As Disability Now prepares for our digital relaunch in early October, Agnes Fletcher takes stock of how disabled activists have used blogging and social media as campaigning tools
When Atos refused Jayne Linney’s requests to have her Work Capability Assessment recorded, she set up an online petition gaining more than a thousand signatories. It may or may not have been directly related, but Atos eventually allowed the recording.
“I started the petition out of sheer despair”, says Linney. “It was one of those moments when you’re at a complete loss. I was housebound and exhausted. If I’d been active and healthy, it wouldn’t have been my only option. But I wasn’t. I knew I had a right to have the interview recorded. I set up my online petition to draw attention to my situation and used my blog, Facebook and Twitter.”
After a slow start the petition gained 1,300 signatures. Eventually, Linney was awarded Employment Support Allowance.
“The next battle is DLA”, she says. “If I lose DLA or ESA I won’t be able to afford the internet at home. I’d be incredibly isolated. I sometimes feel judged – you can’t be poor if you’ve got the internet. But for me it’s a lifeline. My life wouldn’t be worth living without it.”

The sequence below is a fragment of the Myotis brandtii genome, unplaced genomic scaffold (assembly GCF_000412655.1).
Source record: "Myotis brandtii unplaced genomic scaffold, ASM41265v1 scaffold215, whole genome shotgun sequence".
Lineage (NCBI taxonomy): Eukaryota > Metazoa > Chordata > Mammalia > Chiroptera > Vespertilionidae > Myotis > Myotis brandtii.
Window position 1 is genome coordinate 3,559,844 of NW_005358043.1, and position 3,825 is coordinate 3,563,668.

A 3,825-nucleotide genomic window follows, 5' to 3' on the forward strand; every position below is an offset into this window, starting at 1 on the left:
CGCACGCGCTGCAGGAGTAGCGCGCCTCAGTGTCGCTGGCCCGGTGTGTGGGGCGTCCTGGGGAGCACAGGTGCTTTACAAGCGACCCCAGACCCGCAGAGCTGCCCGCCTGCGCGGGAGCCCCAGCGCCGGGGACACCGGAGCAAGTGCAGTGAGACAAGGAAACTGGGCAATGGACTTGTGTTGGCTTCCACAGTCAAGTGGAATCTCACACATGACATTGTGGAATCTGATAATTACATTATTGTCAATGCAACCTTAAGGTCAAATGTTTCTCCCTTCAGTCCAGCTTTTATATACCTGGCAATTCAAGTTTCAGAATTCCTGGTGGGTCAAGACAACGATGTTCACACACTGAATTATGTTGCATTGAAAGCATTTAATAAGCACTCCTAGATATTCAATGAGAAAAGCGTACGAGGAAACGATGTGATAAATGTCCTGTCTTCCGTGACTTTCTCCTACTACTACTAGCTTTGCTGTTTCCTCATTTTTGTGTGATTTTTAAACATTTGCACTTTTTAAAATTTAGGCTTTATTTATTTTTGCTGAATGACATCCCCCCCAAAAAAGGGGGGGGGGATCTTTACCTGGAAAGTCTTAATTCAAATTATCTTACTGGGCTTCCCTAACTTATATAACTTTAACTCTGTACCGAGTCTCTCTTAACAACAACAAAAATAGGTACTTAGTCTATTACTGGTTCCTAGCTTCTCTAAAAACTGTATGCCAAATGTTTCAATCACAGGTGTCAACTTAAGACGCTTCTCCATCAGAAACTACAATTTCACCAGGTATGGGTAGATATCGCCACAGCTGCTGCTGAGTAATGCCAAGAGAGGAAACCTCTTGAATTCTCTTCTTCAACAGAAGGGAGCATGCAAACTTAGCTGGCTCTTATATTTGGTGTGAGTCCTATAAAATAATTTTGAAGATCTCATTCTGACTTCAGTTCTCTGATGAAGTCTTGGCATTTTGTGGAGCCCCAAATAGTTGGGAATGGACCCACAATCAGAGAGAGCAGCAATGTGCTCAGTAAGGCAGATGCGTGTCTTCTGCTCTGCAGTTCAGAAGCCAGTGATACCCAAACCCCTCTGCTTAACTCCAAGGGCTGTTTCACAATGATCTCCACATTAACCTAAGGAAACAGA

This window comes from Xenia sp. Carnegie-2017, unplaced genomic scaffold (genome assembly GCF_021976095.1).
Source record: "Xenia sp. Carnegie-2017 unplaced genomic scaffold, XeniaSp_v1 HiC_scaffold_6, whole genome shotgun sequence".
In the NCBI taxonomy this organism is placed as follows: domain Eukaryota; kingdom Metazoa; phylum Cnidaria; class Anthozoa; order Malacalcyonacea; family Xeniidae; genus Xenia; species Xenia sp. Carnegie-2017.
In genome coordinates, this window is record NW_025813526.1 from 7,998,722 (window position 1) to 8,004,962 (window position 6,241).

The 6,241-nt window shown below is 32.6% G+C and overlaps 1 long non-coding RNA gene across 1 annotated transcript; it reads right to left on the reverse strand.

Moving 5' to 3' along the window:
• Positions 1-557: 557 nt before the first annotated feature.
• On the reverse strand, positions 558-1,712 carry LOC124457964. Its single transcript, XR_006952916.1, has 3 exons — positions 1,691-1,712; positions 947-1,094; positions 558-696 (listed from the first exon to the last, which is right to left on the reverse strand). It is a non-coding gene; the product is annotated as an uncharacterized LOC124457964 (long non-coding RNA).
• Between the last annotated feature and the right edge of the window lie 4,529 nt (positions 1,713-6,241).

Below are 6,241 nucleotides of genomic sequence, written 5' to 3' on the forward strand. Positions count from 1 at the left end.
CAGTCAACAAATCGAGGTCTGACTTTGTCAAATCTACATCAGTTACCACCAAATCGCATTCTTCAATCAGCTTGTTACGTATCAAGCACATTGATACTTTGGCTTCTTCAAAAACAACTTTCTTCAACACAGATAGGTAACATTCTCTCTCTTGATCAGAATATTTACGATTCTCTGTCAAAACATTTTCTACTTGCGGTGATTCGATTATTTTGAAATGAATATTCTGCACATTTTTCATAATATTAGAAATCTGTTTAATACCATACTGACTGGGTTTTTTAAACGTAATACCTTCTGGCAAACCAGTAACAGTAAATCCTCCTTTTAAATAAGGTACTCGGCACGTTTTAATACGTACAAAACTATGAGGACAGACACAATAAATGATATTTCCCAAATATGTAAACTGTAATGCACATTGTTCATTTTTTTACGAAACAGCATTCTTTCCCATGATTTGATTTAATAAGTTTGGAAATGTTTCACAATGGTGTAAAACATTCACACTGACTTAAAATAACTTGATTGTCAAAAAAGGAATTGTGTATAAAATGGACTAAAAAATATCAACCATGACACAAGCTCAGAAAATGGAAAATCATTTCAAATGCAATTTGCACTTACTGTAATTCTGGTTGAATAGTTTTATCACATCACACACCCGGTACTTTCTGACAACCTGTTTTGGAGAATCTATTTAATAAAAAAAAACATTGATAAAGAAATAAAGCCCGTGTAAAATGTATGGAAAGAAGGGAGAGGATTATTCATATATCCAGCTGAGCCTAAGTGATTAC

Social media – Facebook, Twitter, blogs, e-petitions, messageboards and the rest – are increasingly used by individuals and social movements around the world to influence change. From the Arab Spring to Occupy Wall Street, information and communication technologies are not just mobilising activism, they are generating new forms of protest.
The Mexican Zapatista movement’s adoption of the internet in the early 1990s was the first sign of how new media and grassroots activism could combine to challenge the cultural and political status quo.
And activists already using the internet to organise and communicate among themselves drew on the Zapatista’s imaginative use of the internet to begin broadcasting their messages to an emerging global audience.
By the late 1990s and the anti-globalisation protests against the World Trade Organisation in Seattle, activists were using the internet to target big companies and influence public opinion, as well as covertly to organise hundreds of thousands of protesters throughout the world.
Since then, broad-based, populist political campaigns have become the norm, testifying to the internet’s democratic potential. Social media connect people and support them to take action on and offline.
Talking to Kaliya Franklin, who blogs as “Benefit Scrounging Scum”, provides a potted history of recent developments in technology and activism. Franklin started in 2007, when the blogosphere was just taking off and, she says, very different from today.
Franklin acquired her impairment in 2004 and didn’t know many other young disabled adults. “But I knew I wasn’t the only person facing issues with the welfare system and the NHS. At first blogging was like free therapy. I was anonymous. I had a small but loyal readership. I wrote about my life.”